The Westminster Skeptics in the Pub gathered last night in a different pub, the Old Monk, for a different type of event- a discussion on ‘what difference does political blogging really make?’
The evening focussed around a couple of questions; what is the relationship between traditional journalism and blogging, and is it sustainable; and what influence do blogs actually have? The event certainly attracted a diverse crowd, many of whom were new to Skeptics in the Pub, which is to be welcomed, and BBC Parliament were there to record proceedings for posterity.
A writeup follows below, but I will start with some general comments.
Although I enjoyed listening to Nick Cohen, Mick Fealty and Sunny Hundall, I’m afraid that I found Jonathan Isaby to be unremarkable; he seems to be a better writer than he is a speaker, although I suspect that he was restricted, for one reason or another, in what he could say.
On way home from #sitp polital blogging. Learned that Guido serious about nothing but Guido. Narcisist not journailist.
Being something of a political nerd, it’s no surprise that I blog a bit, and I’ve heard all the points that were made at the event before. It comes down to the funding model for blogging vs volunteerism and whether blogging complements or replaces traditional journalism. Different people have different views. This is not a simple case of the jury still being out, but something more fundamental.
There is no such thing as blogging.
There isn’t even any such thing as political blogging. As we know, there are blogs that concern themselves with everything under the Sun and a little bit more mixing of sometimes siloed conversations would be good. Political blogging could certainly benefit from a healthy dose of skepticism.
However, to group even all political blogs together makes as much sense as saying that the Financial Times, the Daily Sport, the New Statesman and the Downing Street Years should be grouped together because they’re all printed on paper.
There are, within the political realm, blogs that range from the single issue to the generalist, from the ultra-local to the global. They aim to inform, provoke and proselytise. If we look at the question – what difference does political blogging really make – we can’t just look at the Westminster bubble or even just national politics. We have to look with much more detail and much finer granularity to gauge the differences between UK-wide, London, Northern Irish and so on blogging. I am convinced that the distinctive blogospheres in London, Wales, Scotland and Northern Ireland are to do with the devolution of powers to those regions and that further regional blogging will only take off in concert with devolution of powers from Westminster regarding England.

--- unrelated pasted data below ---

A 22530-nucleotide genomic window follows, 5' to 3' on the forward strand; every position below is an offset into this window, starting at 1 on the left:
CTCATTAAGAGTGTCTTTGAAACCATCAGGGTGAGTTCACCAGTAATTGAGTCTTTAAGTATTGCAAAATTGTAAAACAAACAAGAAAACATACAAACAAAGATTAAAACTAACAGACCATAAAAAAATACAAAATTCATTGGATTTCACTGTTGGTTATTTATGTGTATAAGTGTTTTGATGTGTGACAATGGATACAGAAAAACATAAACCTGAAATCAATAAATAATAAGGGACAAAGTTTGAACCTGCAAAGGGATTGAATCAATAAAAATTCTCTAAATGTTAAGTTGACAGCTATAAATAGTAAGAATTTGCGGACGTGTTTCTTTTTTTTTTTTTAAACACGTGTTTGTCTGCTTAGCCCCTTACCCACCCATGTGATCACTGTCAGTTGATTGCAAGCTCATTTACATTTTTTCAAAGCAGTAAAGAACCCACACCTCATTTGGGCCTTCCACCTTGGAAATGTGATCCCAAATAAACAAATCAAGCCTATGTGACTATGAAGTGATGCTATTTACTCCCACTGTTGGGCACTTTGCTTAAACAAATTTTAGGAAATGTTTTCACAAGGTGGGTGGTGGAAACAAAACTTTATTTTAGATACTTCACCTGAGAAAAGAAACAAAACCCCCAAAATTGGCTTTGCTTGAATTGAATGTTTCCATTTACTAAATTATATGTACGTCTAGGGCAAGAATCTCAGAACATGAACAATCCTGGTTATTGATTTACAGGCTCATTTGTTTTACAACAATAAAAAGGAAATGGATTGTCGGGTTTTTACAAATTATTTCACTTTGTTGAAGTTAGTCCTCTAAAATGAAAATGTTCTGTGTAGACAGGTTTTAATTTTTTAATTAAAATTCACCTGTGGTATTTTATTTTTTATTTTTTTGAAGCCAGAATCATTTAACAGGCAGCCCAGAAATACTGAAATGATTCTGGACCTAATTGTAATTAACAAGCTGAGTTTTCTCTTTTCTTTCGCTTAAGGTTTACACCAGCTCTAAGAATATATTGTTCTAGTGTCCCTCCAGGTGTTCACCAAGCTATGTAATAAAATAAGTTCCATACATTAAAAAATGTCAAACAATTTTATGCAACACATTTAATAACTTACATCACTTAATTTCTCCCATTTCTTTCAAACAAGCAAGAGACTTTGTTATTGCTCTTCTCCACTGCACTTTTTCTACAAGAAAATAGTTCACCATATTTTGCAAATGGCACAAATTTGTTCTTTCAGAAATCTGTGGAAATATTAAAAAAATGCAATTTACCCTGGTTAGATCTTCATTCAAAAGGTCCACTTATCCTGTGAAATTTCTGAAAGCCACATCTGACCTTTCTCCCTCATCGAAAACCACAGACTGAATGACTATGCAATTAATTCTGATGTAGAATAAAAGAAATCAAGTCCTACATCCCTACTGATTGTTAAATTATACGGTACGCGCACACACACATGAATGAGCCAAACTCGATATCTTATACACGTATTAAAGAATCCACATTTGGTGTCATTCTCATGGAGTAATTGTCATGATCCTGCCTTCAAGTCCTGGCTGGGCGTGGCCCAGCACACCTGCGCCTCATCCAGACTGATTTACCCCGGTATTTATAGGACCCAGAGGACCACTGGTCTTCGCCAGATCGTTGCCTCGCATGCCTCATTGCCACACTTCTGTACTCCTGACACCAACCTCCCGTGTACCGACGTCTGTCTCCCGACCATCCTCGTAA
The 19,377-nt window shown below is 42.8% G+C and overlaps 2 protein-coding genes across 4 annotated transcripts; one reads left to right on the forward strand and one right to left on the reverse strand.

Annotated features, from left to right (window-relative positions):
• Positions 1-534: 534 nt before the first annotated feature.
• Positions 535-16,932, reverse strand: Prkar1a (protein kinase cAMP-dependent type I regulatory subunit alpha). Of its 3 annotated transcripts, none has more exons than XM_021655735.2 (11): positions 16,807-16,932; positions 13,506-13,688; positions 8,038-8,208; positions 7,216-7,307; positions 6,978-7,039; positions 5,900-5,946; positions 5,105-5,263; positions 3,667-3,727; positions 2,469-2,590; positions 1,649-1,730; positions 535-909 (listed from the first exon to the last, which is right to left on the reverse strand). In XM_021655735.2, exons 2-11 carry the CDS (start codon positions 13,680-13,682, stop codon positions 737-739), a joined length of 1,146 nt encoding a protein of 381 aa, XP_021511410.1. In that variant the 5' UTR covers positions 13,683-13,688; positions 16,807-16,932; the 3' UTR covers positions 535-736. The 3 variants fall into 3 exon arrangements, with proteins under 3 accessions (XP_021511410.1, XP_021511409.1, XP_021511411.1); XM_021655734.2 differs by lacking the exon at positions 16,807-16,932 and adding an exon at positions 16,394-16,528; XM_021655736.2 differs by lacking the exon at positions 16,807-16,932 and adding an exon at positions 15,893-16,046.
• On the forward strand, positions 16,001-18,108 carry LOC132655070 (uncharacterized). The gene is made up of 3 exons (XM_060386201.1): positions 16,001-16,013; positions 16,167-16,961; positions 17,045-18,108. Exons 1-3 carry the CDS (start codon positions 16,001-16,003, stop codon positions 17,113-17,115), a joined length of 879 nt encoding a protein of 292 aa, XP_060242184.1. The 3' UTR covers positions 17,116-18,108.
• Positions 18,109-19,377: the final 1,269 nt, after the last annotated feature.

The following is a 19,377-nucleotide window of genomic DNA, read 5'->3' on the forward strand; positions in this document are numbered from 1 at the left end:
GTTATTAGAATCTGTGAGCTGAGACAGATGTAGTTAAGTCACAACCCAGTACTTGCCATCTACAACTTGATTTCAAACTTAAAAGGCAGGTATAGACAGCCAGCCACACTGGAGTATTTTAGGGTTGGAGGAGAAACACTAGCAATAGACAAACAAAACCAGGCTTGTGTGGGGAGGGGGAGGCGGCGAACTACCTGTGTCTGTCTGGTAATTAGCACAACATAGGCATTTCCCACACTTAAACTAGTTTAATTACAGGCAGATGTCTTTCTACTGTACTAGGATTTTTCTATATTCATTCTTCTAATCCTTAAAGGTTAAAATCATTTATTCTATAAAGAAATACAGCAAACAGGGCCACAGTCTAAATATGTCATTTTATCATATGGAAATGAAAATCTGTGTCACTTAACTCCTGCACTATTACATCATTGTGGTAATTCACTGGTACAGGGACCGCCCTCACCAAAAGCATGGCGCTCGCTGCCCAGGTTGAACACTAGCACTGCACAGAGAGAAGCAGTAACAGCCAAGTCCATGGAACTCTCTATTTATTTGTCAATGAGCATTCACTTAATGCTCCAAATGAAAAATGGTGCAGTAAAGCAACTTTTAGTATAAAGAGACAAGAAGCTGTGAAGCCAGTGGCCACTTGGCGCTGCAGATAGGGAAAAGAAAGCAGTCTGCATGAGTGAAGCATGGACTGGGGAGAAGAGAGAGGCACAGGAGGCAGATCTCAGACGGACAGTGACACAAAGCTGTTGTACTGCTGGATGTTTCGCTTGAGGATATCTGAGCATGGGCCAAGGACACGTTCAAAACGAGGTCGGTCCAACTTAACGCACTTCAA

Equally, a blog like the excellent Jack of Kent, focussing on legal matters, is only tangentially part of the main political blogosphere when it should, IMHO, be required reading. Ditto Ben Goldacre and various others.
Moreover, other social media, particularly Twitter, act as a force multiplier so that a given story or action can be replicated by many people with ease and speed.
Anyway, vesti la giubba; a writeup follows beneath the fold.
Our inimitable host, Jack of Kent, introduced the panel; Nick Cohen of the Guardian and others, Jonathan Isaby of Conservative Home, Paul Staines of Guido Fawkes, Mick Fealty of Slugger O’Toole and Sunny Hundall of Liberal Conspiracy.
Nick Cohen, who might best be described as a qualified supporter of blogging, opened the batting by saying that the bonus of blogging is not the quantity but the access to quality; without blogs, he’d never have heard of Norm Geras or Chris Dillow. The problem is that blogging is killing newspapers and literacy.
Blogs aren’t doing reporting or investigation, but duplicating the work of the mainstream media; there’s lots of blogging on PMQs but very little on select committees or the Lords. Equally, there is no coverage of England outside of London. He recalled something Alan Rusbridger had said – for the first time since the Enlightenment, we might see major cities without their own newspaper scrutinising what’s going on in the city and that this have never been tried in Europe before.
Blogging won’t ‘work’ for the same reasons that journalism is failing; a lack of money. Without money, you cannot pay for the reporters to sit in the courtroom etc.. For instance, Paul Staines sells stories to the national press; blogging doesn’t make money.
Jonathan Isaby was next up. He was the first gamekeeper turned poacher – the first traditional journalist to move to the wholly online realm, which he did by moving to ConservativeHome just over a year ago.
A poll of Conservative PPCs by ConservativeHome suggested that 96% read ConservativeHome, 64% but only 56% read the Telegraph – the highest score for any newspaper. Isaby felt that ConservativeHome had a symbiotic relationship with the traditional media but produce their own content. He was delighted that the media run with ConservativeHome stories. In response to Nick Cohen’s having said that blogs were killing newspapers, Isaby pointed out that newspapers were on a downward trend before the emergence of blogging. Nick Cohen interrupted to say that his point was the decline in classified advertising revenues rather than the emergence of blogging.
The coming general election, according to Isaby, would be fascinating as it would be the first to be seriously blogged and so we might see individual gaffes that might otherwise not be reported being picked up by the blogosphere.
Blogging was the democratisation of the internet, available to anyone with flair and ability. Former barriers had been removed in what George Osborne called the post-bureaucratic age.
Third was Sunny Hundall of Liberal Conspiracy, the UK’s biggest left wing blog, set up about two years ago.